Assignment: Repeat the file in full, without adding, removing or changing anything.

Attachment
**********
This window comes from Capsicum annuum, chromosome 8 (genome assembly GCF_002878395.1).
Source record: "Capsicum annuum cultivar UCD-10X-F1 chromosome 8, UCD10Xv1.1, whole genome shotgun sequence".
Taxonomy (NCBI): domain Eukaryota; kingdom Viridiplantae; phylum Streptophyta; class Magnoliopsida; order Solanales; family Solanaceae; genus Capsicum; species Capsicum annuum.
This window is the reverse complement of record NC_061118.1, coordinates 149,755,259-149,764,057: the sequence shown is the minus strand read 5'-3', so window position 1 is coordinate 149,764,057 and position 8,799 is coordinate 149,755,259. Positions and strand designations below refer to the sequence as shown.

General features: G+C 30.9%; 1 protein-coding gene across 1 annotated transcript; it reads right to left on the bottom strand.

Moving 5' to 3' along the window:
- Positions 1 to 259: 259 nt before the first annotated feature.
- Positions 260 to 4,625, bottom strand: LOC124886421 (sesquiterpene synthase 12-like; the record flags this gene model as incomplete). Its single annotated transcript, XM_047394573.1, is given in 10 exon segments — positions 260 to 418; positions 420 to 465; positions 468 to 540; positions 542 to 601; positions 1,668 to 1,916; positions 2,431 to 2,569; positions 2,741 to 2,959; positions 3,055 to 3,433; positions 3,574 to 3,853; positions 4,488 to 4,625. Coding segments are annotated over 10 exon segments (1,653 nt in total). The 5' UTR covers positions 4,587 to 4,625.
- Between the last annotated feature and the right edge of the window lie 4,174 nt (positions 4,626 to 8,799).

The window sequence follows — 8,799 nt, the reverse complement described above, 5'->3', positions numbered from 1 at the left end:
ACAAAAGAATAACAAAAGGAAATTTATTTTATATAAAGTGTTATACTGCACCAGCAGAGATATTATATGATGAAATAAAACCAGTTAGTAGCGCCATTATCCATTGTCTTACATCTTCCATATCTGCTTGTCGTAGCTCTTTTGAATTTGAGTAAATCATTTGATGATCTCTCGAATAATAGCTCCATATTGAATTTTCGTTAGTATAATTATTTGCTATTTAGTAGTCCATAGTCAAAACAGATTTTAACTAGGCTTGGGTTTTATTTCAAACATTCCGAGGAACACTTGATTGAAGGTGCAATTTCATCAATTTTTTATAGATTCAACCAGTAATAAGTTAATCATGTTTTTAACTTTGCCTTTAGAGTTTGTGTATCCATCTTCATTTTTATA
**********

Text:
This window comes from Capsicum annuum, chromosome 8 (genome assembly GCF_002878395.1).
Source record: "Capsicum annuum cultivar UCD-10X-F1 chromosome 8, UCD10Xv1.1, whole genome shotgun sequence".
Taxonomy (NCBI): domain Eukaryota; kingdom Viridiplantae; phylum Streptophyta; class Magnoliopsida; order Solanales; family Solanaceae; genus Capsicum; species Capsicum annuum.
This window is the reverse complement of record NC_061118.1, coordinates 149,755,259-149,764,057: the sequence shown is the minus strand read 5'-3', so window position 1 is coordinate 149,764,057 and position 8,799 is coordinate 149,755,259. Positions and strand designations below refer to the sequence as shown.

General features: G+C 30.9%; 1 protein-coding gene across 1 annotated transcript; it reads right to left on the bottom strand.

Moving 5' to 3' along the window:
- Positions 1 to 259: 259 nt before the first annotated feature.
- Positions 260 to 4,625, bottom strand: LOC124886421 (sesquiterpene synthase 12-like; the record flags this gene model as incomplete). Its single annotated transcript, XM_047394573.1, is given in 10 exon segments — positions 260 to 418; positions 420 to 465; positions 468 to 540; positions 542 to 601; positions 1,668 to 1,916; positions 2,431 to 2,569; positions 2,741 to 2,959; positions 3,055 to 3,433; positions 3,574 to 3,853; positions 4,488 to 4,625. Coding segments are annotated over 10 exon segments (1,653 nt in total). The 5' UTR covers positions 4,587 to 4,625.
- Between the last annotated feature and the right edge of the window lie 4,174 nt (positions 4,626 to 8,799).

The window sequence follows — 8,799 nt, the reverse complement described above, 5'->3', positions numbered from 1 at the left end:
ACAAAAGAATAACAAAAGGAAATTTATTTTATATAAAGTGTTATACTGCACCAGCAGAGATATTATATGATGAAATAAAACCAGTTAGTAGCGCCATTATCCATTGTCTTACATCTTCCATATCTGCTTGTCGTAGCTCTTTTGAATTTGAGTAAATCATTTGATGATCTCTCGAATAATAGCTCCATATTGAATTTTCGTTAGTATAATTATTTGCTATTTAGTAGTCCATAGTCAAAACAGATTTTAACTAGGCTTGGGTTTTATTTCAAACATTCCGAGGAACACTTGATTGAAGGTGCAATTTCATCAATTTTTTATAGATTCAACCAGTAATAAGTTAATCATGTTTTTAACTTTGCCTTTAGAGTTTGTGTATCCATCTTCATTTTTATA